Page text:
Winners fail to blow own trumpet

Report says many institutions have not publicised their RAE successes well, writes Hannah Fearn

January 29, 2009

The research assessment exercise may have unearthed "world-leading" work in 150 higher education institutions, but many universities have failed to spread the good news, according to a branding consultancy.

While some universities have been criticised for making exaggerated claims to world-class research following the results of the RAE last month, brand specialist Precedent has found that many have ignored opportunities to publicise their excellence and enhance their reputations.

A report by the firm found that universities dealt with their RAE results in one of three ways: actively, with a dedicated section of their websites and a visible link on the homepage; passively, via press releases; or by doing nothing.

Only a few universities surveyed provided customised information through a special section of their websites. More than half posted the results online, but used a press release to inform the public.

Dean Russell, head of digital marketing at Precedent, said: "Because some universities didn't feel they did as well as Cambridge, Oxford or Imperial, they haven't focused on pushing the positive bits of their results. Some universities that knew they would do well did a really good job, and others that were perhaps a bit more fearful ... didn't see it as a way to communicate the positives."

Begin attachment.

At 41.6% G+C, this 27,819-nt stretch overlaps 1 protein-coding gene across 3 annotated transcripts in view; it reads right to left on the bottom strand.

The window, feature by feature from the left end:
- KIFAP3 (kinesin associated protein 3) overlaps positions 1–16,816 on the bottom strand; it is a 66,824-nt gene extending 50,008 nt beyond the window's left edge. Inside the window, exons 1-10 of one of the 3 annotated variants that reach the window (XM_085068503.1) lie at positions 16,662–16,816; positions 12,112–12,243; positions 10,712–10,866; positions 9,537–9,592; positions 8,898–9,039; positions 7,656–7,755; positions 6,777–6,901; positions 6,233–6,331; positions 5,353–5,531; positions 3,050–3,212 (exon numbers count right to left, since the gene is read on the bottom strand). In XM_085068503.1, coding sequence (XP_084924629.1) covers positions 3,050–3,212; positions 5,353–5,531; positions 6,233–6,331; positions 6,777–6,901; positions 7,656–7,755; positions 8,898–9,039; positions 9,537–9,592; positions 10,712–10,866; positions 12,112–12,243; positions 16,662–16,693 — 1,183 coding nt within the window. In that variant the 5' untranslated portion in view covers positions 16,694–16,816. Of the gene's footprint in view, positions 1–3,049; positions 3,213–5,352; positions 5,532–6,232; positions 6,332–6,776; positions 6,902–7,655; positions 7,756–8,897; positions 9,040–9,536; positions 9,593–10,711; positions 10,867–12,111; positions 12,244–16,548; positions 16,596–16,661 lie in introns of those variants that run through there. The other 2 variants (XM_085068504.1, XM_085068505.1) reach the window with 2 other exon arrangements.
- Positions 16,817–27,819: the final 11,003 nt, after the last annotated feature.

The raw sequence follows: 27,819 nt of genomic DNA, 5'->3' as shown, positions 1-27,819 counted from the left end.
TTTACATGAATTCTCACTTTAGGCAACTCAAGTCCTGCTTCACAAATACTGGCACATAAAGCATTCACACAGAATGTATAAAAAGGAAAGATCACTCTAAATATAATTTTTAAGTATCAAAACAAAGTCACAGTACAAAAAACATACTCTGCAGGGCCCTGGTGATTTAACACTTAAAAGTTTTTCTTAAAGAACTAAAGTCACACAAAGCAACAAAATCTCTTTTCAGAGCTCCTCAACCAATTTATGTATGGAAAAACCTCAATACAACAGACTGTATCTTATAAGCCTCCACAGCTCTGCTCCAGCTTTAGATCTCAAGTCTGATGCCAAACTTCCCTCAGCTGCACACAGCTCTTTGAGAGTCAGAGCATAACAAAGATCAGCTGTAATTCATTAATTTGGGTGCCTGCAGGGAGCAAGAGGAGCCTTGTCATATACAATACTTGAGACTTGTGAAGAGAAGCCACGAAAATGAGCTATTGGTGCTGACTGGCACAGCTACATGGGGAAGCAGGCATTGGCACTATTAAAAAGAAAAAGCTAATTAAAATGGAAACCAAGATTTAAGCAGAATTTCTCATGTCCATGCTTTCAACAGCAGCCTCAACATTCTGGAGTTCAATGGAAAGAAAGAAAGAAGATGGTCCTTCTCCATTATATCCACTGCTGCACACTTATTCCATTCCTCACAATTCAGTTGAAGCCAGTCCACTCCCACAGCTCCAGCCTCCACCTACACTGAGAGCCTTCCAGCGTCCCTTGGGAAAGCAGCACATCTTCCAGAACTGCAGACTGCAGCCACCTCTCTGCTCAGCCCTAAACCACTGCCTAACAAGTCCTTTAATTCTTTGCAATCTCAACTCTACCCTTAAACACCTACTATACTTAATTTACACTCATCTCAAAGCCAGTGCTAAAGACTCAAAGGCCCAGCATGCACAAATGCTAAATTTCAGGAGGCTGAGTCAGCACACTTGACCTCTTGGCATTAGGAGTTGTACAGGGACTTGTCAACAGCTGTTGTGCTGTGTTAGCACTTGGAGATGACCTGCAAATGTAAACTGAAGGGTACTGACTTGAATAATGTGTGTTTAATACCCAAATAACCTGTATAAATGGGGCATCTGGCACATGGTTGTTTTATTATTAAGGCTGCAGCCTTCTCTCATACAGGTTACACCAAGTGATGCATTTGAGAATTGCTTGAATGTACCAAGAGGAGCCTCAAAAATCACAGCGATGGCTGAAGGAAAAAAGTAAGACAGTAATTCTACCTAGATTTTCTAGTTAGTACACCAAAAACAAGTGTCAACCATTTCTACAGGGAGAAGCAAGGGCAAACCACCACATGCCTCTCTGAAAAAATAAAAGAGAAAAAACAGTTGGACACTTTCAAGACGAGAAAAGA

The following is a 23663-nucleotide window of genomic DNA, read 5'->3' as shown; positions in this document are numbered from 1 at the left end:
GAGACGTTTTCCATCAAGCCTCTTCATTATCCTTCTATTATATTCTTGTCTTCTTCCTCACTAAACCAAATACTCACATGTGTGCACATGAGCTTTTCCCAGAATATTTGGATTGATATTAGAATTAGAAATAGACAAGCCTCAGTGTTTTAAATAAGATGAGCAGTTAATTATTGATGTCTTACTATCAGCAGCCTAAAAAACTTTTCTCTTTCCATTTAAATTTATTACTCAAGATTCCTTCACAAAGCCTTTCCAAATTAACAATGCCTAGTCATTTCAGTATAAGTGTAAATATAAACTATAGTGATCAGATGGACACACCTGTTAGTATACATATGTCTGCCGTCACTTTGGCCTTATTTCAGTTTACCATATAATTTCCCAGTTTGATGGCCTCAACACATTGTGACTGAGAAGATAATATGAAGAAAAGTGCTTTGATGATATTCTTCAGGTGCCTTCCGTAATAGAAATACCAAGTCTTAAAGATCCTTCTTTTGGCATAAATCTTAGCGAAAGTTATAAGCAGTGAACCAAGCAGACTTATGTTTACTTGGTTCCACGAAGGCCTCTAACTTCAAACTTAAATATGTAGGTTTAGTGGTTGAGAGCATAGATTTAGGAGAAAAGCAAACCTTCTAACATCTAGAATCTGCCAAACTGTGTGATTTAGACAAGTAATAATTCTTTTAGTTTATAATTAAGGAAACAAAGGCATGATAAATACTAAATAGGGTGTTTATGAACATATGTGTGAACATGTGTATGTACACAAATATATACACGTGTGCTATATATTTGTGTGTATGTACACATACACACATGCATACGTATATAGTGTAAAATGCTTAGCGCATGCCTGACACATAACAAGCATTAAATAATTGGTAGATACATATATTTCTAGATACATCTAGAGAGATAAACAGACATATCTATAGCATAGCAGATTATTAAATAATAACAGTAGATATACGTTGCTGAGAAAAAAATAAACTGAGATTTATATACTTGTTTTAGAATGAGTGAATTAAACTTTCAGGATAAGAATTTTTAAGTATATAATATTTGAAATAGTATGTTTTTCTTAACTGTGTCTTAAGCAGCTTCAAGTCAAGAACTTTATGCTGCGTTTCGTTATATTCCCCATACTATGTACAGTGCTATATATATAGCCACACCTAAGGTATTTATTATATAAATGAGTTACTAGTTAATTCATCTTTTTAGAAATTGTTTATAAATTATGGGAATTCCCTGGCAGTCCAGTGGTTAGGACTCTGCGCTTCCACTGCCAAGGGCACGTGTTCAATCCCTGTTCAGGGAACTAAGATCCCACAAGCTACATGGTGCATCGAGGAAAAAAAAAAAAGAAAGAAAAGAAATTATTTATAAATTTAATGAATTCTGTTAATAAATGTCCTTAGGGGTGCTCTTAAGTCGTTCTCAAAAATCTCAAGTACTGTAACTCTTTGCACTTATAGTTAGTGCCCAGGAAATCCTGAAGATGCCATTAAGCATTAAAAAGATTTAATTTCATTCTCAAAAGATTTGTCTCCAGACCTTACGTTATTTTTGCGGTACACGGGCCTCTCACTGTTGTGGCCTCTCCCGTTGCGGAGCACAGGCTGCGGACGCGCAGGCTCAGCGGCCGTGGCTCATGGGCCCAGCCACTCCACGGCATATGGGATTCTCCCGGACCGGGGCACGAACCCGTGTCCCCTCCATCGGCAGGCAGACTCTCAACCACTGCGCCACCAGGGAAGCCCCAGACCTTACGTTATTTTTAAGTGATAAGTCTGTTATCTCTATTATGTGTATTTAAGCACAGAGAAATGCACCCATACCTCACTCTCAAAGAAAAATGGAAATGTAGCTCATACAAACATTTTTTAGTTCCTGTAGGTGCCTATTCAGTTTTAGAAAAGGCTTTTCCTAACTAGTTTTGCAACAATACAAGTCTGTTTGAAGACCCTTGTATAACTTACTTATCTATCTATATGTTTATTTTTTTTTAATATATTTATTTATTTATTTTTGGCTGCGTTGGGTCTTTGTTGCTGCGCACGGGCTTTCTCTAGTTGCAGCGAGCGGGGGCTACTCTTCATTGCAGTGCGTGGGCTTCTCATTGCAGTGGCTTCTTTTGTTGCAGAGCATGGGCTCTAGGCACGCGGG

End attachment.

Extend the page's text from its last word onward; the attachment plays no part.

He added that there are still opportunities for universities to trumpet their successes.

Imperial College London, Oxford Brookes University, the University of Sheffield and Lancaster University were all named by Precedent as examples of good practice in communicating the results.

Lancaster was praised for pointing web traffic to its highest-ranking subjects. "We wanted to communicate our strengths and make our RAE results relevant to different stakeholders," a university spokeswoman said.

Jane Chafer, director of student recruitment, admissions and marketing at Sheffield, said: "Our aim was to find a simple, positive and consistent message that could be understood by a range of stakeholders. Our communications team worked very closely with the research office to interpret the complex data and write copy that was accurate and engaging."

The RAE found that 150 institutions had at least one department with at least 5 per cent of its research judged to be world leading. More than 50 per cent of all research assessed was deemed to be world-leading or "internationally excellent".

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